Neglect is a Serious Issue

The “All Things Considered” report insinuates that neglect is not a serious issue.  To quote the report: “There are children in South Dakota who need to be removed from their families.  But according to state figures, less than 12 percent of the children in foster care in South Dakota have been actually physically or sexually abused.”

A parent does not have to hit or molest a child to cause significant harm.  A serious problem exists when children’s teeth are rotting out, they cannot speak due to a lack of social interaction, they are left in dirty diapers for days, they are exposed to domestic violence, their parents are using drugs in their presence, and they are left to wander the streets unsupervised.  These kinds of problem can be present in neglect situations.

Children Taken for Money?

The underlying theme of the report is that the State is taking Native children so it can get money.  The biggest problem with this argument is that it requires that individual people in the Department of Social Services actually are taking these children so that the State can receive money.  It may come as a surprise to many, but social workers HATE removing children.  It is not fun.  It is mentally, physically, and emotionally draining.  The majority of DSS case workers burn out or move on within a few years.

I know a number of people that work for DSS in Rapid City.  I have had significant disagreements with some of them about how cases have been handled at times.  I believe there is a lot of room for improvement.  BUT, I also believe the vast majority of people at DSS are motivated to serve the best interests of the children they work with.  I simply do not know anyone with DSS who I believe would advocate taking children so as to get federal money.

After all I’ve written above, it may come as a surprise that I do think it makes sense to take a long, hard look at the influence of money.  I believe that with a different funding mechanism, we could probably see fewer foster care placements while still ensuring children’s safety.  The biggest problem with the All Things Considered report is that it follows the money trail to an incorrect conclusion.  Probably not coincidentally, that conclusion makes for a more sensational story.

South Dakota is not a rich state.  It is also a very conservative state, where small government is popular.  There are a number of advantages to this, such as low taxes, a good business environment, and a fiscally responsible State government that does not run deficits.  The flip side of this though is that the Department of Social Services does not receive a lot of funding.  Therefore, the services that it can offer to help reunite families, or better yet, prevent removal in the first place, are limited.  Remember when I mentioned that the common practice in Rapid City is to ensure once-a-week visits, and that most people agreed that more visits would be better?  A lack of funds is one of the things preventing more frequent visits from happening.  There are also limited options for what can be done to ensure children are safe if they are left in the home.  If we had a program that provided for a worker to frequently check in on a child at home, possibly as often as daily or every-other day, it would be possible to leave a lot of children in the home while still ensuring their safety.  In fairness to South Dakota, I do not know of other states with such a program either.  Nationwide there is often a focus on being reactive rather than proactive, even when being proactive makes more fiscal sense.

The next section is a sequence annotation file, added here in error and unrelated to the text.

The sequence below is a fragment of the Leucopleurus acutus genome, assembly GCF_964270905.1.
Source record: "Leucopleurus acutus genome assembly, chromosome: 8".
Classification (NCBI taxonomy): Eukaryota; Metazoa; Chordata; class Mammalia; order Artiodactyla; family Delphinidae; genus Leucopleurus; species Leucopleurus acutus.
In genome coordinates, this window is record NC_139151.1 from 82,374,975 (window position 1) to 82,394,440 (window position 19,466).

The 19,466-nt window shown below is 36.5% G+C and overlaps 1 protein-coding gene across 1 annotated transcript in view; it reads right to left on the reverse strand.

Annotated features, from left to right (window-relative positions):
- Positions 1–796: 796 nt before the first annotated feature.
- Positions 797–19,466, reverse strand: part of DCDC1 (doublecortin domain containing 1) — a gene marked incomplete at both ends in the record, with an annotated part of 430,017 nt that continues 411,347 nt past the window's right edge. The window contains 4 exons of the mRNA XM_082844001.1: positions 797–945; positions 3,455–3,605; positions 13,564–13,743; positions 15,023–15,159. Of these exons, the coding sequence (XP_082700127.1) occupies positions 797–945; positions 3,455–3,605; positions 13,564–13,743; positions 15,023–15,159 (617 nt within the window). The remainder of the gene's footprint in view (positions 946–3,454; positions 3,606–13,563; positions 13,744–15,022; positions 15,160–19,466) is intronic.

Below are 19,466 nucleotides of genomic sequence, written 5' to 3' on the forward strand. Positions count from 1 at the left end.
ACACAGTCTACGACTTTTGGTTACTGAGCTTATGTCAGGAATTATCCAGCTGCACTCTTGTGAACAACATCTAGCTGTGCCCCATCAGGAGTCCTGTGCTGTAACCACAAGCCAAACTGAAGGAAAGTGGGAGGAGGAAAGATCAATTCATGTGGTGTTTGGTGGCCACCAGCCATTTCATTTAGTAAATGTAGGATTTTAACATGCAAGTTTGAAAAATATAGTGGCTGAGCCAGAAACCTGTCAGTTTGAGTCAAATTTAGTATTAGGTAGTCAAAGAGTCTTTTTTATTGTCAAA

There is relatively little federal funding for programs designed to prevent the need for foster placements, while, as documented by the report, there is significant funding for foster care.  This has created a system where South Dakota’s DSS workers are often left with an unfortunate choice – allow a child to be in a situation where his or her safety is at risk, or place the child in foster care.  There is often not a good third option – address the safety concerns while ensuring that children are safe in their home.  Given these two options, it should not be surprising that many children end up in foster care, and stay there for too long.  It should be noted that in many cases, DSS actually does work with a family to address safety concerns without removing the children.  These cases do not show up in statistics though.

The “All Things Considered” report tries to follow the money to the conclusion that Native American children are essentially being kidnapped by the State to get federal dollars.  This is downright irresponsible reporting.  I do not believe that Laura Sullivan and Amy Walters would make such accusations against any particular person if they were sitting in a room with South Dakota’s DSS employees, who, as a general rule, care deeply for the children they work with.  Had they sought out the truth, rather than a sensational story, maybe they could have discovered something useful to report.